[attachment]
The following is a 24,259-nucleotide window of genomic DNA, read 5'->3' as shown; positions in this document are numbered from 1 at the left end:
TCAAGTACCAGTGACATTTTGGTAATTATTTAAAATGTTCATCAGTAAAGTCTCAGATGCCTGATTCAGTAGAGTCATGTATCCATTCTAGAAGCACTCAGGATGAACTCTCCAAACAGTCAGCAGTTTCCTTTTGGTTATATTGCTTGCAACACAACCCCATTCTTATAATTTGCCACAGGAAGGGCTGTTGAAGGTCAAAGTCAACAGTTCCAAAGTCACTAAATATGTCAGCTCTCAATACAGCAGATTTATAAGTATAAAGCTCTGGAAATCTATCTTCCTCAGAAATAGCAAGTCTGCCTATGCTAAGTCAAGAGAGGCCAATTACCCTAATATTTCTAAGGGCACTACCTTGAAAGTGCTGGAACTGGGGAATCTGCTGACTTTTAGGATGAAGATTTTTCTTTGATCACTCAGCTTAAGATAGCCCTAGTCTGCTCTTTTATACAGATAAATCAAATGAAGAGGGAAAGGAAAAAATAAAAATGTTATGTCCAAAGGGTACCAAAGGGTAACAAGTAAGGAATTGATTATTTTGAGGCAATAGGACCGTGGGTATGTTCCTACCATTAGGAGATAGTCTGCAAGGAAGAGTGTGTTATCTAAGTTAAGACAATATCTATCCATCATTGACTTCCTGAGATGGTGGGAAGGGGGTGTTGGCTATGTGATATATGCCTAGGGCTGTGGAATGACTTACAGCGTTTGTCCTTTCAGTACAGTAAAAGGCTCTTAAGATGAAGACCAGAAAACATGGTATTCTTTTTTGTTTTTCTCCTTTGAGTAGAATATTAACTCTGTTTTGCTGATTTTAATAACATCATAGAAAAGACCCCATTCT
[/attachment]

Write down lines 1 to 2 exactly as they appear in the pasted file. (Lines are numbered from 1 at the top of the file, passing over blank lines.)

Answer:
The following is a 24,259-nucleotide window of genomic DNA, read 5'->3' as shown; positions in this document are numbered from 1 at the left end:
TCAAGTACCAGTGACATTTTGGTAATTATTTAAAATGTTCATCAGTAAAGTCTCAGATGCCTGATTCAGTAGAGTCATGTATCCATTCTAGAAGCACTCAGGATGAACTCTCCAAACAGTCAGCAGTTTCCTTTTGGTTATATTGCTTGCAACACAACCCCATTCTTATAATTTGCCACAGGAAGGGCTGTTGAAGGTCAAAGTCAACAGTTCCAAAGTCACTAAATATGTCAGCTCTCAATACAGCAGATTTATAAGTATAAAGCTCTGGAAATCTATCTTCCTCAGAAATAGCAAGTCTGCCTATGCTAAGTCAAGAGAGGCCAATTACCCTAATATTTCTAAGGGCACTACCTTGAAAGTGCTGGAACTGGGGAATCTGCTGACTTTTAGGATGAAGATTTTTCTTTGATCACTCAGCTTAAGATAGCCCTAGTCTGCTCTTTTATACAGATAAATCAAATGAAGAGGGAAAGGAAAAAATAAAAATGTTATGTCCAAAGGGTACCAAAGGGTAACAAGTAAGGAATTGATTATTTTGAGGCAATAGGACCGTGGGTATGTTCCTACCATTAGGAGATAGTCTGCAAGGAAGAGTGTGTTATCTAAGTTAAGACAATATCTATCCATCATTGACTTCCTGAGATGGTGGGAAGGGGGTGTTGGCTATGTGATATATGCCTAGGGCTGTGGAATGACTTACAGCGTTTGTCCTTTCAGTACAGTAAAAGGCTCTTAAGATGAAGACCAGAAAACATGGTATTCTTTTTTGTTTTTCTCCTTTGAGTAGAATATTAACTCTGTTTTGCTGATTTTAATAACATCATAGAAAAGACCCCATTCT